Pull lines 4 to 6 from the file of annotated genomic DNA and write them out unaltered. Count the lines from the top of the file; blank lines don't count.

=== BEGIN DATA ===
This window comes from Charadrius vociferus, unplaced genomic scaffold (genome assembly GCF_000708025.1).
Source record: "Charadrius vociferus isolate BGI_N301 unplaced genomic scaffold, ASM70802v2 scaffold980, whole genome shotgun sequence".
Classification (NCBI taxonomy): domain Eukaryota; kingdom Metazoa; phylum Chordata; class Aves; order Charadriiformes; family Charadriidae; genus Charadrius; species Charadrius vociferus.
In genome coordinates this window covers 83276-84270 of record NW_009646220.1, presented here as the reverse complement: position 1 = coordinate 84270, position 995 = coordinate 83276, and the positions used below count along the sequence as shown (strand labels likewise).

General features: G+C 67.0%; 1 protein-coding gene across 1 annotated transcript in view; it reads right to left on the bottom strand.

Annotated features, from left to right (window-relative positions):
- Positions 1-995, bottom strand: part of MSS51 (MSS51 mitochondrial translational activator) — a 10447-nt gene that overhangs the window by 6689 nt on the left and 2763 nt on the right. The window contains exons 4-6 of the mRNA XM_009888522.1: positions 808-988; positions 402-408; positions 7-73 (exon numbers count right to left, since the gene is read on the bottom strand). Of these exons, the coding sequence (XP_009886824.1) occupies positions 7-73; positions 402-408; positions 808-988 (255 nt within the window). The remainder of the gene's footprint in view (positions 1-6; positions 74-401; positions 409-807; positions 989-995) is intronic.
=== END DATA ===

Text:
In genome coordinates this window covers 83276-84270 of record NW_009646220.1, presented here as the reverse complement: position 1 = coordinate 84270, position 995 = coordinate 83276, and the positions used below count along the sequence as shown (strand labels likewise).

General features: G+C 67.0%; 1 protein-coding gene across 1 annotated transcript in view; it reads right to left on the bottom strand.

Annotated features, from left to right (window-relative positions):